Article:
Chris said...

Please come us updated on your experience reading the Restatement. I own that book but haven't bothered to read it (yet).

Robert Paul Wolff said...

I suppose I really will have to read it. Ugh. Oh well, honor demands, I guess.

Anonymous said...

Thanks for this. I think that the penny has finally dropped. (My fault, not yours.) I couldn’t understand why someone with your views seemed so vehemently opposed to what looks like such a cool, egalitarian principle. But now I get it: your objection is that the Difference Principle does not flow logically from Rawls’ premises--the decision-making of rational, self-interested individuals from behind a veil of ignorance. Fine. But let’s not judge the DP by its bastard birth. Let’s consider it in its own right. And let’s ask ourselves, from what starting premises WOULD the DP flow?

Increasingly we live in a society in which formal distinctions between individuals, based on tradition, race, gender, sexual orientation and so on, have been dissolved in the powerful, rationalising solvent of Capitalism--just like the handloom and the idiocy of rural life. Everyone is equal before the law. Everyone has a right to vote, to free speech, to develop themselves as they see fit, provided that they do not harm others in doing so. While there remains a strong social conservative movement, they are fighting a rearguard action, often because the logic of these principles, a logic that they for the most part accept, undermines so many of the things they hold dear. There is very little dispute around these core principles of legal and political equality. (In the controversies over voter suppression, for example, it is the FACTS—Is voter fraud really so much of problem that it needs to be “fixed”? Will measures to combat it result in infringing the right to vote?--and not the PRINCIPLES of every citizen having the right to vote, that are in dispute.)

But of course we know that this kind of formal, political equality only goes so far. So what principle would people who are concerned about FULL, EFFECTIVE equality--including equal access to a material standard of living that is the pre-condition for human flourishing—choose, when, and this last point is important, they are starting from the position of an advanced, market-based Capitalist society, with its technology, specialisation and radical division of labour? The DP, no? The neoclassical economist asks: “Equality, but what about incentives?” The DP replies, “We’ve got ‘em if we need ‘em!” Someone else, not an economist, asks “What about merit? What about the fruits of my labour?” And the DP says “Show me, give me one good reason, why that should justify inequality. It’s like demanding that people who work hard get four votes instead of one!”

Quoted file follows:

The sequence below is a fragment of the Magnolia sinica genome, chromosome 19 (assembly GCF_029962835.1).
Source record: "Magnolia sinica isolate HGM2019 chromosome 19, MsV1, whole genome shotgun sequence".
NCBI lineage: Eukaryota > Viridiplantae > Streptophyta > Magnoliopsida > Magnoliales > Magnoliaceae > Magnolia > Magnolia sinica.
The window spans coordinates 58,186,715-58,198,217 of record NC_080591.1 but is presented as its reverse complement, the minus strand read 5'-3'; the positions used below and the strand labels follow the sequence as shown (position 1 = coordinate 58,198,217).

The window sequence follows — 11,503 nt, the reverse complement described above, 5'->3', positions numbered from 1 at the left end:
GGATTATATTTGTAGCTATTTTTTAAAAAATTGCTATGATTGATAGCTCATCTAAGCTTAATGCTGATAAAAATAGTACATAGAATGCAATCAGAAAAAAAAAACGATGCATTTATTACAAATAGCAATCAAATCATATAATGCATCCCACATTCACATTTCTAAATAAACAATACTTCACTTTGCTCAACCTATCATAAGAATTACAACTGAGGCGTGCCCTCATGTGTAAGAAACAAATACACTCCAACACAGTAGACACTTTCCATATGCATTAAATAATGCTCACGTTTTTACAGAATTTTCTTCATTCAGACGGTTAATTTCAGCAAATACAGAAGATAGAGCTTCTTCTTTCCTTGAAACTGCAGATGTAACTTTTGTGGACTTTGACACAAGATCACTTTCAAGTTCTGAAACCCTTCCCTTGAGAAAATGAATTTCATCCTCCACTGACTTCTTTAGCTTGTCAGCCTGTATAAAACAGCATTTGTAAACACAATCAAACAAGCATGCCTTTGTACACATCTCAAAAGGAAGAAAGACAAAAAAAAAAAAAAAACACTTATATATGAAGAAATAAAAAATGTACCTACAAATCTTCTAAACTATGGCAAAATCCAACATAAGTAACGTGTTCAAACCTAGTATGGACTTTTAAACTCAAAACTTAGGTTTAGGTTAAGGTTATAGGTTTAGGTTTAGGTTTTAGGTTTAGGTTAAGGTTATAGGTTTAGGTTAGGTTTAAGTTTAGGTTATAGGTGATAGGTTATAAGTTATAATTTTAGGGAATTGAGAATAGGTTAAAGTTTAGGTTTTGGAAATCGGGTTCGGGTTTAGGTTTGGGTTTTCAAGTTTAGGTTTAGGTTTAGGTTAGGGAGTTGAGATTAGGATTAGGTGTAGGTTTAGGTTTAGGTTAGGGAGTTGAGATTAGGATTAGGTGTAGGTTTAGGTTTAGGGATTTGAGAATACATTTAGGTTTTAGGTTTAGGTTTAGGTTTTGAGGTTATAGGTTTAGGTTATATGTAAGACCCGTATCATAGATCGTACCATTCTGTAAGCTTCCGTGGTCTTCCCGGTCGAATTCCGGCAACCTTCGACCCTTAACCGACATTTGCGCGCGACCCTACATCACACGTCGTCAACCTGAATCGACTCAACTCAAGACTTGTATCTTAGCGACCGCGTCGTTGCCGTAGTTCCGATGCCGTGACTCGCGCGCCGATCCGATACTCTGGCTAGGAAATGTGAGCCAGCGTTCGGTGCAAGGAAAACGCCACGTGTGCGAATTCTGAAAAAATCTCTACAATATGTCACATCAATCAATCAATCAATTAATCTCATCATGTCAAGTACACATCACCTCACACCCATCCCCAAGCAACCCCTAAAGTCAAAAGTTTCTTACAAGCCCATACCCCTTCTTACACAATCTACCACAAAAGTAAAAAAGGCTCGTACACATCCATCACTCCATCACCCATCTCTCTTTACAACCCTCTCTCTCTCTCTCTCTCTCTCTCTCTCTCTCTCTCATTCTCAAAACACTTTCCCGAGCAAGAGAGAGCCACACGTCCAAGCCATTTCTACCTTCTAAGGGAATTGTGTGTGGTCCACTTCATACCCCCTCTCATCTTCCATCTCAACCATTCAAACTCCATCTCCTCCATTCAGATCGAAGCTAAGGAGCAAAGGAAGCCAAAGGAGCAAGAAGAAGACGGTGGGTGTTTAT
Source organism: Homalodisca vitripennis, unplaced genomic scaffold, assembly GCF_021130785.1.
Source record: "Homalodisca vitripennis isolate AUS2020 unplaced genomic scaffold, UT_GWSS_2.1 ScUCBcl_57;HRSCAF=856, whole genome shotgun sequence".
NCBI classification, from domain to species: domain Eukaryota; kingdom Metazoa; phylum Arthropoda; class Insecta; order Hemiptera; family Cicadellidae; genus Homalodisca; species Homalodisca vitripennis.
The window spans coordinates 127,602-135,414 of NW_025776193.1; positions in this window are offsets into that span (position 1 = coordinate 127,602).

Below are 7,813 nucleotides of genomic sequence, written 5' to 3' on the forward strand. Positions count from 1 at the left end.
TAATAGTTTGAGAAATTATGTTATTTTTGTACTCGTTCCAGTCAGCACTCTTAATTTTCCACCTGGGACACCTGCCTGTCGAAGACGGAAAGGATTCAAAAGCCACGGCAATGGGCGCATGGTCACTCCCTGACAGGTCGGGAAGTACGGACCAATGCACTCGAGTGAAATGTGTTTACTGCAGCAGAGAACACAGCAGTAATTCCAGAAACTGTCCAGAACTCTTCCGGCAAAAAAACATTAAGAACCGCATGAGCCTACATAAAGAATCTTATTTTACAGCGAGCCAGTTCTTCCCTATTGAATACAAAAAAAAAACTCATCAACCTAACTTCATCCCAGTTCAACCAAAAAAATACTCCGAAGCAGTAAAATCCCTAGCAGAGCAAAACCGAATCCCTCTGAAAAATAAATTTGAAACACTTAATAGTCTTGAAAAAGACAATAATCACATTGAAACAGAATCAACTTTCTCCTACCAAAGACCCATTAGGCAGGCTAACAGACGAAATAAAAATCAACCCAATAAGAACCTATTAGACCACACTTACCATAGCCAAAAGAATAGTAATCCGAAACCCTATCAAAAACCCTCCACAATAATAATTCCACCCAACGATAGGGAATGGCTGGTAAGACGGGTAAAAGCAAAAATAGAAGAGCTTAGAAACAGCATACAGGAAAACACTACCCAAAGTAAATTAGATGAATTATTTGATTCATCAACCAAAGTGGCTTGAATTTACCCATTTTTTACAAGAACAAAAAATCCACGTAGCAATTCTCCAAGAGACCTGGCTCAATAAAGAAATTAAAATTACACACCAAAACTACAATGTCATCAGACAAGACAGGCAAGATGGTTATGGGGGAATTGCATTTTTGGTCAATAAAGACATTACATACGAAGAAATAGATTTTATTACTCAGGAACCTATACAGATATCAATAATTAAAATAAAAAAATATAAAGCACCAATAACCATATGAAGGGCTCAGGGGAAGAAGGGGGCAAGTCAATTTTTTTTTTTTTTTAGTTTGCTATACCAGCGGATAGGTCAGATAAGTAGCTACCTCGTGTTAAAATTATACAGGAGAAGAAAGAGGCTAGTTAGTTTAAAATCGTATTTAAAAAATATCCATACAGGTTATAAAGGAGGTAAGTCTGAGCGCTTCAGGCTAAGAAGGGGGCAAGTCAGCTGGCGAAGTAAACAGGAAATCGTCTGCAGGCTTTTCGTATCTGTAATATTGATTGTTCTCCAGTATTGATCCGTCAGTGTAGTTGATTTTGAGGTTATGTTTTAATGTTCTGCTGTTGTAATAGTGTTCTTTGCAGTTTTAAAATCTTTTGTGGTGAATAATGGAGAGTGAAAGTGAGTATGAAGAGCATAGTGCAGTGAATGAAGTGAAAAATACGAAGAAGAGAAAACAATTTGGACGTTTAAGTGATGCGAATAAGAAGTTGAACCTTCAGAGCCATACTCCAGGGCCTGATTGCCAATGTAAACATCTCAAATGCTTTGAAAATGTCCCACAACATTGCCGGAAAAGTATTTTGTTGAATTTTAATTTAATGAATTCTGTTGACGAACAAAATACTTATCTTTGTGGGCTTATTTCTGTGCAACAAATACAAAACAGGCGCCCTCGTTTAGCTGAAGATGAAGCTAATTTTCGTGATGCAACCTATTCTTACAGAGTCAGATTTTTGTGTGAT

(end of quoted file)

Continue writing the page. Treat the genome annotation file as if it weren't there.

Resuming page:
In trying, and failing, to turn lead into gold, Rawls may have stumbled on a marvelous compound, the DP, with truly wonderful solvent properties.

One Philosopher's Musings said...

Hi Robert: It simply isn't true that Rawls ever purported to derive his principles of justice from rationality alone. Throughout 'A Theory of Justice', Rawls states that although (1) the parties in the original position are to be understood as rational (in a game-theoretic sense) behind the veil of ignorance, (2) the veil of ignorance is supposed to model the sense of *justice* that people have in modern democratic societies, and that it is supposed to model a common conception of (moral) constraints that people in modern democracies can commonly recognize as reasonable constraints.

Now, you may think this is a bad philosophical move (and I might even be willing to agree with you). But, it's important to be clear on what he did and did not argue. He never purported to derive justice from rationality alone. The notion that we share a *conception* and sense of justice, and that this conception is embodied by the veil ignorance, is crucial. The argument asks (1) what is rational, given (and constrained by) (2) a particular conception of what is reasonable (i.e. fairness).

Robert Paul Wolff said...

I think those are defensive maneuvres on his part, but if you are right [and that view simply makes no sense at all of the article Justice as Fairness], then so far as I am concerned, Rawls' work would have no philosophical interest at all. I don't think he can have it both ways, and I really do think he wanted to.